The final was 3-0. The Nationals (1-5) have dropped five straight and now head to St. Louis for a three-game series with the Cardinals. Scherzer allowed one run, one walk and three hits while striking out five on 90 pitches across six innings. Kershaw’s six innings included no runs, no walks, five hits (all singles) and six strikeouts on 86 pitches.
The Dodgers (8-2) pushed ahead when Victor Robles couldn’t make a catch near the wall in the second. They expanded their lead when Zach McKinstry lined a two-run homer off Tanner Rainey in the seventh. The Nationals then teased a comeback in the eighth, putting two on with no outs, but couldn’t nudge the score.
“That’s what you expect when you get into a battle with the Dodgers and with him on the mound,” Scherzer said of Kershaw. “You got to be at your A game. Unfortunately just one pitch, the ball was able to get down for a double and the run scored. A lot of times that doesn’t necessarily beat you. But today it did.”
The Nationals have been shut out in three of their past four games. Of course, hits were hard to come by for both teams Sunday. Scherzer and Kershaw entered with a combined 5,329 strikeouts — 2,793 for Scherzer, 2,536 for Kershaw — and, as of October, two World Series rings. They’re both bound for the Hall of Fame.
Scherzer had logged an odd first outing against the Atlanta Braves. On the Nationals’ delayed Opening Day, he allowed four homers to the first 10 batters before retiring 10 in a row. The Dodgers, then, tried to ambush him with early swings in the early innings Sunday. He used that to work a seven-pitch first against a lineup that was without stars Mookie Betts and Cody Bellinger. In the second, Max Muncy ripped a third-pitch change-up to right, and with two outs, McKinstry skied a late-count curveball to left-center.
Robles broke in, backtracked and, with his glove shielding his eyes, let the third out hit the base of the fence. Manager Dave Martinez later explained that Robles lost the ball in the sun. Muncy scored on the miscue, which was ruled a double. But Scherzer struck out five of the next seven batters and set down 10 straight from the second to the fifth. His change-up faded from lefties. He often paired it with a four-seam fastball on the hands. His pitches seemed to dart in the millisecond between crossing the plate and reaching the catcher’s mitt.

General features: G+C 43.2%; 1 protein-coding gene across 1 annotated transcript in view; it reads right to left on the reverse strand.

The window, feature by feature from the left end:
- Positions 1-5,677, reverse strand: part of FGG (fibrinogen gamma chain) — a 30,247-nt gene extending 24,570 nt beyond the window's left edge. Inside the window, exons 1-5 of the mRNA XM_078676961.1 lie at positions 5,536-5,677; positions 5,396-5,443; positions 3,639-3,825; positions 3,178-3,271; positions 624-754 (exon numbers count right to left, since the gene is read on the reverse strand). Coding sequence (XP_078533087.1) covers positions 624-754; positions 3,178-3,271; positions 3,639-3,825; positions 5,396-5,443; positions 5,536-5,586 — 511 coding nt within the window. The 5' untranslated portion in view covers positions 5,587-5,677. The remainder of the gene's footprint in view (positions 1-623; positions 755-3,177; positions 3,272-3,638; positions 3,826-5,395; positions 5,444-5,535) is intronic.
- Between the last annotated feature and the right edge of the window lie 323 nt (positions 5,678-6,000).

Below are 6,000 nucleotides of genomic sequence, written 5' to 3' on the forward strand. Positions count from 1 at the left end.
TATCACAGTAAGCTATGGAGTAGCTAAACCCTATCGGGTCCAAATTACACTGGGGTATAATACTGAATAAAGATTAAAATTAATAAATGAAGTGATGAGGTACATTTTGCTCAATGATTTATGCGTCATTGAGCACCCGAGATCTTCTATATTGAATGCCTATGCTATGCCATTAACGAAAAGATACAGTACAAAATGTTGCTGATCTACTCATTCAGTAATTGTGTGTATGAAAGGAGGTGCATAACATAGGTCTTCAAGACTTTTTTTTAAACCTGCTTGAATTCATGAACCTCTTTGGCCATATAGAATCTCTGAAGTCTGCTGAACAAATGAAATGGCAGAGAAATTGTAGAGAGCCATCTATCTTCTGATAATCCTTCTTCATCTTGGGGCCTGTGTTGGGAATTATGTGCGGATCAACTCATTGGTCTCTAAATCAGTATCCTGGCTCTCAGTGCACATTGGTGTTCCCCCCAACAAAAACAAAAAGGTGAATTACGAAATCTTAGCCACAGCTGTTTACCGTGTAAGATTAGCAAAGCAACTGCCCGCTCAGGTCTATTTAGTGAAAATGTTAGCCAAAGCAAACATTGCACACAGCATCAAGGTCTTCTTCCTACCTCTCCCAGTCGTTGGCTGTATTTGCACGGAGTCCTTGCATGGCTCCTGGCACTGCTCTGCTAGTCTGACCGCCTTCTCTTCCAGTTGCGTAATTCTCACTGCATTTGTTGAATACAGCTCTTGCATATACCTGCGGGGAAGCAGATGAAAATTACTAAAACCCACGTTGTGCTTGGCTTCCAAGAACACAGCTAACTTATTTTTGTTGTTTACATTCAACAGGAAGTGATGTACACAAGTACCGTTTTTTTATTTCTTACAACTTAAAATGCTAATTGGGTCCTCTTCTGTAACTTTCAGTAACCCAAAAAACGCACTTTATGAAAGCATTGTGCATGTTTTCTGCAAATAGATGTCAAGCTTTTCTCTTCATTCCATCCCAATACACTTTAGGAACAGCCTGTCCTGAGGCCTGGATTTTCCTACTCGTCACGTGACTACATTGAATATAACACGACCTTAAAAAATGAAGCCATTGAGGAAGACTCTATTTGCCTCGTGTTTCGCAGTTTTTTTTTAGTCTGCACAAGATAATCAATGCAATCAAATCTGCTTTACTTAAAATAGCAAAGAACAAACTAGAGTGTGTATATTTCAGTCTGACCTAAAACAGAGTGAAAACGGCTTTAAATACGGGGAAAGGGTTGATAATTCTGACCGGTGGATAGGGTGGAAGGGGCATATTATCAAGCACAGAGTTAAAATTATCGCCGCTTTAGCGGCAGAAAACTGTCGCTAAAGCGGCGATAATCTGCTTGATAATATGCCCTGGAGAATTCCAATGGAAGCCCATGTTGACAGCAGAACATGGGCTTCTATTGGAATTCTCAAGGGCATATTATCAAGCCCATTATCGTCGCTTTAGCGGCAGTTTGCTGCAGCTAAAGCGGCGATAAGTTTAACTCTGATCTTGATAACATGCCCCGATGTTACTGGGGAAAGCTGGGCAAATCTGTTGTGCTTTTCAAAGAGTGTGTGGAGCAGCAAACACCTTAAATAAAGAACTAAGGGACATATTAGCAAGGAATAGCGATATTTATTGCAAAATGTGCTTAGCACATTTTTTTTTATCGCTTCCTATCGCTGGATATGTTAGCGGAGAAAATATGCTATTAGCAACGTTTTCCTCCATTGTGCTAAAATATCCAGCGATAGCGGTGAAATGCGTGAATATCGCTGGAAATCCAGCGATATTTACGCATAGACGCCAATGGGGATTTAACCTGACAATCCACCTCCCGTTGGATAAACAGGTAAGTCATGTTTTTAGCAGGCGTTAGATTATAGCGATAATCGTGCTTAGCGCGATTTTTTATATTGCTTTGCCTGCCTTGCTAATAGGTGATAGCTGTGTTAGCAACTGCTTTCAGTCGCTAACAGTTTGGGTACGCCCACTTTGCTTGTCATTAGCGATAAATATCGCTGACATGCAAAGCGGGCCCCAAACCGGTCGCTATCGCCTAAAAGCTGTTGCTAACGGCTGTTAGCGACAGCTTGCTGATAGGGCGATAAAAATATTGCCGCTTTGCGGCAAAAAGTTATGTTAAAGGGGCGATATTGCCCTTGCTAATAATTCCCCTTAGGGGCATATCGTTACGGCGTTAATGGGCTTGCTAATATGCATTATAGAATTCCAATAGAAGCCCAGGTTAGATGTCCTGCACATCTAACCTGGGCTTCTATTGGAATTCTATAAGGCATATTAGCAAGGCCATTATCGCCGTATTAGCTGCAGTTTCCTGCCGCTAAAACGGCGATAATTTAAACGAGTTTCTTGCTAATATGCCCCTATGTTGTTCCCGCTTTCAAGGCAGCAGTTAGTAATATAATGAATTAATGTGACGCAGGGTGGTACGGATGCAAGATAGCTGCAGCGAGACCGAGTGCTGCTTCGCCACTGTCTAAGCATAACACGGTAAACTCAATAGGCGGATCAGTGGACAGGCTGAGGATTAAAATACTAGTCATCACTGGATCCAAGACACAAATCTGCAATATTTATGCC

The problem was that Kershaw’s did, too.
“You try to get something in the middle of the zone and don’t miss it,” shortstop Trea Turner said of how to approach Kershaw. “Because if you miss those cookies that he gives you every once in a while, then it’s going to be a tough at-bat.”
Turner tagged Kershaw with two first-pitch singles in his first two at-bats. Starlin Castro entered with two hits in 32 at-bats against Kershaw, then doubled that total by the fourth. Otherwise, though, Kershaw silenced the Nationals with 41 sliders, 30 fastballs and 15 curves. They kept wanting for extra-base hits. To that point of the game, after the 45th inning of their season, they had 38 singles, six doubles, zero triples and four homers. Turner and Juan Soto had accounted for all of the home runs. The lineup is lopsided and flat.
Washington does hope to get Josh Bell, Kyle Schwarber and Josh Harrison back this week. They could be activated to face the Cardinals on Monday, Tuesday or Wednesday. Bell and Schwarber were added in the offseason to provide pop behind Turner and Soto. Harrison is an offensive upgrade over Jordy Mercer or Hernán Pérez. But because they’re still on the covid-19 injured list, they couldn’t help solve Kershaw. That was up to Robles, Turner, Soto, Ryan Zimmerman, Mercer, Castro, Yadiel Hernández and Jonathan Lucroy, in that order.
“What often happens is that when your team’s not scoring runs, you put a little added pressure on yourself to be the guy to drive those guys in,” Martinez said. “And I’m seeing a little bit of that right now. Guys are really pressing.”
Soto and Zimmerman finished 0 for 8, including 0 for 5 with runners in scoring position, against Kershaw and former Nationals reliever Blake Treinen. In the sixth, Turner led off with an infield single but was stranded after reaching second on a wild pitch. After that, the Dodgers brought Corey Knebel, Treinen and Kenley Jansen in from the bullpen. Treinen yielded back-to-back singles to pinch hitter Andrew Stevenson and Robles to begin the eighth. But he struck out Turner, got Soto to fly out and quashed the threat when Zimmerman, who has been hot, tapped a grounder in front of the mound.
The day started with the Nationals on the wrong end of a predictable pitchers’ duel. It closed with them on the wrong side of a sweep.
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